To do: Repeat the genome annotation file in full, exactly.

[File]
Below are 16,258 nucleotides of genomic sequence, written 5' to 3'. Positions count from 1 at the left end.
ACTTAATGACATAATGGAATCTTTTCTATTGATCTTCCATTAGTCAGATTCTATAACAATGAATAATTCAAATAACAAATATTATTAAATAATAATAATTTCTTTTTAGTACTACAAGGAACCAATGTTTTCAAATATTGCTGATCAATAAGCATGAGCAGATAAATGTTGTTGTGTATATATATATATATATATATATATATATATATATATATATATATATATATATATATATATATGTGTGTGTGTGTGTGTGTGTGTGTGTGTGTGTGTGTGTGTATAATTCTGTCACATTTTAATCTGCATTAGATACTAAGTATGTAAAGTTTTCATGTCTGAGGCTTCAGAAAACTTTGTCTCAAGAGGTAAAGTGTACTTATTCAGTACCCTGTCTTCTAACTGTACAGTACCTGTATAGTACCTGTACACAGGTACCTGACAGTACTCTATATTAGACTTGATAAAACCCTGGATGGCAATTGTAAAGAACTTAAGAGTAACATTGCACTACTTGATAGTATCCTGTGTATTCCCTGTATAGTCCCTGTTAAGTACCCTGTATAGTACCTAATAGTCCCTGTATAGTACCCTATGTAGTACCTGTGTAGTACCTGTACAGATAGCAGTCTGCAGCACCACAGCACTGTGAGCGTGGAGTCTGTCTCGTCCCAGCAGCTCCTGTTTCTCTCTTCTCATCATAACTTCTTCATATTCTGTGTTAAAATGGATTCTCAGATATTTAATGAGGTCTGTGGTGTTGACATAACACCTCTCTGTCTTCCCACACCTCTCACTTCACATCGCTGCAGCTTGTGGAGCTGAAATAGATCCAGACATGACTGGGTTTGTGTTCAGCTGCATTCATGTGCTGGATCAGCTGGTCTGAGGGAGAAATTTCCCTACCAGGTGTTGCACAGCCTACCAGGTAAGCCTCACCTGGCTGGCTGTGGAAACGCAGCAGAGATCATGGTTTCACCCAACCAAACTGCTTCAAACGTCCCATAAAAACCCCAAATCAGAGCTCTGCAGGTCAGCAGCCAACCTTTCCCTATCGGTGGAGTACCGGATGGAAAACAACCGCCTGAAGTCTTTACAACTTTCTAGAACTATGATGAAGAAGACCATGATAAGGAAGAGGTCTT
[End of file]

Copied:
Below are 16,258 nucleotides of genomic sequence, written 5' to 3'. Positions count from 1 at the left end.
ACTTAATGACATAATGGAATCTTTTCTATTGATCTTCCATTAGTCAGATTCTATAACAATGAATAATTCAAATAACAAATATTATTAAATAATAATAATTTCTTTTTAGTACTACAAGGAACCAATGTTTTCAAATATTGCTGATCAATAAGCATGAGCAGATAAATGTTGTTGTGTATATATATATATATATATATATATATATATATATATATATATATATATATATATATATATATGTGTGTGTGTGTGTGTGTGTGTGTGTGTGTGTGTGTGTGTATAATTCTGTCACATTTTAATCTGCATTAGATACTAAGTATGTAAAGTTTTCATGTCTGAGGCTTCAGAAAACTTTGTCTCAAGAGGTAAAGTGTACTTATTCAGTACCCTGTCTTCTAACTGTACAGTACCTGTATAGTACCTGTACACAGGTACCTGACAGTACTCTATATTAGACTTGATAAAACCCTGGATGGCAATTGTAAAGAACTTAAGAGTAACATTGCACTACTTGATAGTATCCTGTGTATTCCCTGTATAGTCCCTGTTAAGTACCCTGTATAGTACCTAATAGTCCCTGTATAGTACCCTATGTAGTACCTGTGTAGTACCTGTACAGATAGCAGTCTGCAGCACCACAGCACTGTGAGCGTGGAGTCTGTCTCGTCCCAGCAGCTCCTGTTTCTCTCTTCTCATCATAACTTCTTCATATTCTGTGTTAAAATGGATTCTCAGATATTTAATGAGGTCTGTGGTGTTGACATAACACCTCTCTGTCTTCCCACACCTCTCACTTCACATCGCTGCAGCTTGTGGAGCTGAAATAGATCCAGACATGACTGGGTTTGTGTTCAGCTGCATTCATGTGCTGGATCAGCTGGTCTGAGGGAGAAATTTCCCTACCAGGTGTTGCACAGCCTACCAGGTAAGCCTCACCTGGCTGGCTGTGGAAACGCAGCAGAGATCATGGTTTCACCCAACCAAACTGCTTCAAACGTCCCATAAAAACCCCAAATCAGAGCTCTGCAGGTCAGCAGCCAACCTTTCCCTATCGGTGGAGTACCGGATGGAAAACAACCGCCTGAAGTCTTTACAACTTTCTAGAACTATGATGAAGAAGACCATGATAAGGAAGAGGTCTT